The Brookings Institution has published an interesting* study titled "Smart Policy: Building an Innovation-Based Economy", (http://www.brookings.edu/~/media/Research/Files/Papers/2013/1/15%20technology%20innovation%20policy/15%20technology%20innovation%20policy.pdf) which, amongst its major recommendations, suggests: QUOTE (GSC's remarks follow) +++ 1. We [i.e., specifically YOU, the USA - as opposed to "WE - the whole wide world", though the world's not necessarily excluded; read appropriately in future - GSC's comment] we need better metrics for measuring worker productivity in the 21st century economy. Past approaches based on worker hours or total employees in relation to Gross Domestic Product (GDP) ignore the transformational nature of digital technology.
2. We should encourage entrepreneurship by expanding Small Business Administration credit for start ups, adding entrepreneurial skills to school curricula, and making changes in immigration policy that encourage entrepreneurs to come to America.
3. We need governments that learn to innovate and collaborate, and develop new approaches to service delivery, transparency, and participation. This includes placing more data online and employing data analytical tools, social media, mobile technology, and search results that improve decision-making.
4. We should strengthen infrastructure by investing in broadband, data centers, and mobile cell towers, and improving access to spectrum for wireless applications. 5. We should protect vital digital assets by updating the Federal Information Security Management Act and developing procedures for monitoring threats to critical infrastructure.
5. We should protect vital digital assets by updating the Federal Information Security Management Act and developing procedures for monitoring threats to critical infrastructure.
6. We need to improve knowledge transmission through faster adoption of digital textbooks, more widespread use of creative commons licenses for instructional materials developed with taxpayer dollars, and policy changes that speed education innovation.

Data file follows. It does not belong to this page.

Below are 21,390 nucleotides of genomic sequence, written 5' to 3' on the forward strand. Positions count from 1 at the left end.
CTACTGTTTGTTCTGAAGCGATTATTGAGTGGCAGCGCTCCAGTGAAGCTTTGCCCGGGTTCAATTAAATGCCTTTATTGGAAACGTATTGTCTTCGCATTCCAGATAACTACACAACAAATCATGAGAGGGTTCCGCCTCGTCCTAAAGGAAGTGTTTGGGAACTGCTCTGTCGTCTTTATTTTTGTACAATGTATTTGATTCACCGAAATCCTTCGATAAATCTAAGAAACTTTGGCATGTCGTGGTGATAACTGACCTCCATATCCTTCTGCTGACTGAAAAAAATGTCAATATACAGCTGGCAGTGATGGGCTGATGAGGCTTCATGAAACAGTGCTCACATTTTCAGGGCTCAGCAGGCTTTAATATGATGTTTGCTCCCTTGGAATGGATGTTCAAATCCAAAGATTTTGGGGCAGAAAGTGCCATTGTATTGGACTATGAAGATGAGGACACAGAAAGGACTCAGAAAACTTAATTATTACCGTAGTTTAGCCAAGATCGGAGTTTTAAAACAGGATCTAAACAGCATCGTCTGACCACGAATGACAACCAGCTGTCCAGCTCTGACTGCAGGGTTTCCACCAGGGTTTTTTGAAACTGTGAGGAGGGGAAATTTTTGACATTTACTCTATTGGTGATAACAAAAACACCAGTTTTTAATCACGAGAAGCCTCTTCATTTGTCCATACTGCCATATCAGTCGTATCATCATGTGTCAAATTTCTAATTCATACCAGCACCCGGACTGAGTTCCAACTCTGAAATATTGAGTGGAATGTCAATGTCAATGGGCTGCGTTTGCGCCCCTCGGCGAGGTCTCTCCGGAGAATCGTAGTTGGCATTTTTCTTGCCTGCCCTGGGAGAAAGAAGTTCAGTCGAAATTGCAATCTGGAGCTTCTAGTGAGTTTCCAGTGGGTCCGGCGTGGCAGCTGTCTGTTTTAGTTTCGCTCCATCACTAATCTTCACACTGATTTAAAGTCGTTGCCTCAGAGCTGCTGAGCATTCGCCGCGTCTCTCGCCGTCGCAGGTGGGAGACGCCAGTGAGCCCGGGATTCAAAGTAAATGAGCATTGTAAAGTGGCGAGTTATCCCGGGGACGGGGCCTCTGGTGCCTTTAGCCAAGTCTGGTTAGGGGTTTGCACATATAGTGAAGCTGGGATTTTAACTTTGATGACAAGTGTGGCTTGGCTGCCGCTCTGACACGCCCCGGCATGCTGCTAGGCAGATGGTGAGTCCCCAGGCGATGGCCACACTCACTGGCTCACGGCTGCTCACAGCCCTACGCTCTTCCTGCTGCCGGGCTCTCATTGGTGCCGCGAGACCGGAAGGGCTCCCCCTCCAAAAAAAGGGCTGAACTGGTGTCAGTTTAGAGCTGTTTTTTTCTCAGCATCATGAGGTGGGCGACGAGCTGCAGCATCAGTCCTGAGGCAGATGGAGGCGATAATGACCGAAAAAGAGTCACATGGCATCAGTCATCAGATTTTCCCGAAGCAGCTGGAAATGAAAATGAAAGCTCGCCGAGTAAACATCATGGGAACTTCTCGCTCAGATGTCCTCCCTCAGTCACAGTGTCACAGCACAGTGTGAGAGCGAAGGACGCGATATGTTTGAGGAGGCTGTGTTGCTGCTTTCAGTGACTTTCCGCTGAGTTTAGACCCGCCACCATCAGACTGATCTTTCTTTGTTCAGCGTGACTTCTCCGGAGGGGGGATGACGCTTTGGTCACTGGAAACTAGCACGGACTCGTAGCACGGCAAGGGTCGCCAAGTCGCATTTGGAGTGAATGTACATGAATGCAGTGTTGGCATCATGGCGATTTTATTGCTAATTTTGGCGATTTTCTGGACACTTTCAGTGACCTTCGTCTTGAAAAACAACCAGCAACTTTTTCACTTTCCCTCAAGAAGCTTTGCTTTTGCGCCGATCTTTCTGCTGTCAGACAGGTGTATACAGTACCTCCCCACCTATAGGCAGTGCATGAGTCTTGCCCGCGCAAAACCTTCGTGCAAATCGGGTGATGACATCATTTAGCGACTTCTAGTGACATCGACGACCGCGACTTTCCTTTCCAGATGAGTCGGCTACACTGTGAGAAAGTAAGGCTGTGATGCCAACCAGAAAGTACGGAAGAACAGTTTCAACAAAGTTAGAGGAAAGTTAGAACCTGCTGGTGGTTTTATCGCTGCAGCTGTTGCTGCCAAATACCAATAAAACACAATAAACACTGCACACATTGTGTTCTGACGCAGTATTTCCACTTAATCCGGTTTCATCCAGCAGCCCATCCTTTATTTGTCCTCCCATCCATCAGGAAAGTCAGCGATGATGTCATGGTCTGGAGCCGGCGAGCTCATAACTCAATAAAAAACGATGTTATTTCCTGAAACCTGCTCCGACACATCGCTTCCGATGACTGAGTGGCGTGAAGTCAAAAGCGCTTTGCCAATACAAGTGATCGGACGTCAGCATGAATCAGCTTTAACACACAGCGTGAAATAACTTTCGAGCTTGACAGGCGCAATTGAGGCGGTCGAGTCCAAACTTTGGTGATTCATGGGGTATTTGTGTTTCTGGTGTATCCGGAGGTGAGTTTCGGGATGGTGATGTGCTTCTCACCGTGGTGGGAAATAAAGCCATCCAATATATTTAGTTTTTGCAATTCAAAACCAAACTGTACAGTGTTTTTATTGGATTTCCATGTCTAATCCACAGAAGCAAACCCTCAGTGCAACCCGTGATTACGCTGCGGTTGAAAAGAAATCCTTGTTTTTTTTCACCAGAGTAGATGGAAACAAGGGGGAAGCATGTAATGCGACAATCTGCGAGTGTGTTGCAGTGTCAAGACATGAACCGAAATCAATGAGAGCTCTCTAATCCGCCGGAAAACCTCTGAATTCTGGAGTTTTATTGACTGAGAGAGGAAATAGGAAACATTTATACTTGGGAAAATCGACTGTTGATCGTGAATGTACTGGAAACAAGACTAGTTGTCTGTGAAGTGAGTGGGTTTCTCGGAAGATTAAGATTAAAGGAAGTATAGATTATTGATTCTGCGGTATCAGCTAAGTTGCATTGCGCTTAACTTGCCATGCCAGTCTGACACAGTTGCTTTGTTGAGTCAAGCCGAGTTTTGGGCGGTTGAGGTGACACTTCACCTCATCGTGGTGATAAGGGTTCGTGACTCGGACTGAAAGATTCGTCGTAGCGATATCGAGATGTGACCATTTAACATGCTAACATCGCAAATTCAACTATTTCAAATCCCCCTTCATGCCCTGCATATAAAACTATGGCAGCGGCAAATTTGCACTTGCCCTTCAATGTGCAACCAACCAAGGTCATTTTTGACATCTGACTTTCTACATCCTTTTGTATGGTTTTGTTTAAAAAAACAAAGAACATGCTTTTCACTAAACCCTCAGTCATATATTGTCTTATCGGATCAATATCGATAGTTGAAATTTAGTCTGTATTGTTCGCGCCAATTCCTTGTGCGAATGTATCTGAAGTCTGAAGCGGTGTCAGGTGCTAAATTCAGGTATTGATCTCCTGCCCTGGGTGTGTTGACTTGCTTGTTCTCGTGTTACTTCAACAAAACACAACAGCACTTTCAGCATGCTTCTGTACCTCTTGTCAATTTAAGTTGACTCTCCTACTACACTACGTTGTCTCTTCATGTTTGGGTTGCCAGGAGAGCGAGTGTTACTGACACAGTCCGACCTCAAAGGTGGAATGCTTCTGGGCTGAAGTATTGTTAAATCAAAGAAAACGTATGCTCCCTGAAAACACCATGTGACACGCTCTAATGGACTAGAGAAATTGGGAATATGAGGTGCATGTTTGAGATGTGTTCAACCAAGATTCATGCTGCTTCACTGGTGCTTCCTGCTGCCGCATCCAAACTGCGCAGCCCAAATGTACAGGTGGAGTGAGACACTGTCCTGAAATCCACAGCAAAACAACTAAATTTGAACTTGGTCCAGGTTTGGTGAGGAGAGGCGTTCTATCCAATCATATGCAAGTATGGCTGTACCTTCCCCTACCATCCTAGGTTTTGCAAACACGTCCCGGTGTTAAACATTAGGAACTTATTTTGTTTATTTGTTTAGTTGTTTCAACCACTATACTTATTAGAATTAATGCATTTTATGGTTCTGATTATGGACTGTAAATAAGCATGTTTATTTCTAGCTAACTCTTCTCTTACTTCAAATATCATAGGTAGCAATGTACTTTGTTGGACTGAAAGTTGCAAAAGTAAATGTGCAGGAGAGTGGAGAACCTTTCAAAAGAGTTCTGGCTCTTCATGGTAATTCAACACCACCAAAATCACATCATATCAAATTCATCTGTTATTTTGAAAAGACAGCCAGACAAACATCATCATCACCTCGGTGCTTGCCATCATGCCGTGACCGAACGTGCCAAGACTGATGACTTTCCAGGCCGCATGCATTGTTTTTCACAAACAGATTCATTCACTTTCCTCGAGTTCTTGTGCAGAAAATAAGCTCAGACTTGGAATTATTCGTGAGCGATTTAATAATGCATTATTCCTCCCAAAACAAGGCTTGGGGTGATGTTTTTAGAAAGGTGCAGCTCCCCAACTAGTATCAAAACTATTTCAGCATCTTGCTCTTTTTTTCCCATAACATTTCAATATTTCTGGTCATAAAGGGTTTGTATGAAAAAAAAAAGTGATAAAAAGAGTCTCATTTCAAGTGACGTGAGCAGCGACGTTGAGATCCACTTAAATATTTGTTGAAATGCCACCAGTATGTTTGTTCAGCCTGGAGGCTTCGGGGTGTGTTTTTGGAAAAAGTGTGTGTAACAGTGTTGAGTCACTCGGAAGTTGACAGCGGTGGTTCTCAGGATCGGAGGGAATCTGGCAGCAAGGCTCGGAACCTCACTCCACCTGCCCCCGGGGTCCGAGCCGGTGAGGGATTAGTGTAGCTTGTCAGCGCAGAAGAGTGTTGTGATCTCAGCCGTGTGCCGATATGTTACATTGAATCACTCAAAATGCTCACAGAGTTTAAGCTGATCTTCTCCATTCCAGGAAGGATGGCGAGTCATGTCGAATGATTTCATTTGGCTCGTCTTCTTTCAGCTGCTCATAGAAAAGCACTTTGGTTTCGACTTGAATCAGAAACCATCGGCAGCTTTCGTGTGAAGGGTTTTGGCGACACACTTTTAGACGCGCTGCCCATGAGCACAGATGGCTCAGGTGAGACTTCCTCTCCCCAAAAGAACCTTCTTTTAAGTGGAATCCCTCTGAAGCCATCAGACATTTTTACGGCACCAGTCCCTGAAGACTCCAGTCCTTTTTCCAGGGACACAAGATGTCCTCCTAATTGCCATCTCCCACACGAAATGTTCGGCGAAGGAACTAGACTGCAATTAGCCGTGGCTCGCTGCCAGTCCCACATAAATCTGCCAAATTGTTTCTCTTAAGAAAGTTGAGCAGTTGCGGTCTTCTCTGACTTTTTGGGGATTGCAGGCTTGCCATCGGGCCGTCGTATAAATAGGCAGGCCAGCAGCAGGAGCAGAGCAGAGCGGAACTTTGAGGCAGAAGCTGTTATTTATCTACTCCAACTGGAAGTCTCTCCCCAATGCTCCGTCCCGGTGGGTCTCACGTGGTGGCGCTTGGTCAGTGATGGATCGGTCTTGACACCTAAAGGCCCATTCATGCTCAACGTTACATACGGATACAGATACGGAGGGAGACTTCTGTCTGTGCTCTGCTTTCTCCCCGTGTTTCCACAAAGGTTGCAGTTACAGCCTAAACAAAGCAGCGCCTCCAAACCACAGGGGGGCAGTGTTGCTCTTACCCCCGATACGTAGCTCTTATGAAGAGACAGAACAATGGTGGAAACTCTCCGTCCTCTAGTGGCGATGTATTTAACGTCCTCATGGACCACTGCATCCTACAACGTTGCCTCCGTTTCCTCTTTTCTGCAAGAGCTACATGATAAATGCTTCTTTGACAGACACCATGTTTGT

7. We need to increase technology transfer and the commercialization of knowledge from universities and federal laboratories so that public and private investments translate into jobs and economic activity as well as better health, security, and well-being.
8. We should harmonize cross-border laws to promote global innovation and freedom of expression. +++ UNQUOTE * GSC's remarks: ==== i. Though it is interesting, I personally have grave doubts about this study. It is (I claim) profoundly flawed because NOWHERE does it show just HOW you may go about doing all the ducky things it suggests you should.
ii. Further, the study has rarely explored WHY you should do the things it suggests you should. On account of this (in my opinion) deficiency: at some points, the Report seems to lack a defining moral or ethical basis.
iii. To me the following 'ideological critique' matters little; however, I thought I should in all fairness state it:
iv. MUCH more important (in my view) than Haim's 'ideological critique': The Brookings Institute seriously needs to consider how it should visually design its reports, and try not to seek 'superficial, visual attractiveness at the cost of easily readable layouts': on account of this design feature of the Report in question, it is sometimes extremely difficult to access specific needed parts of it.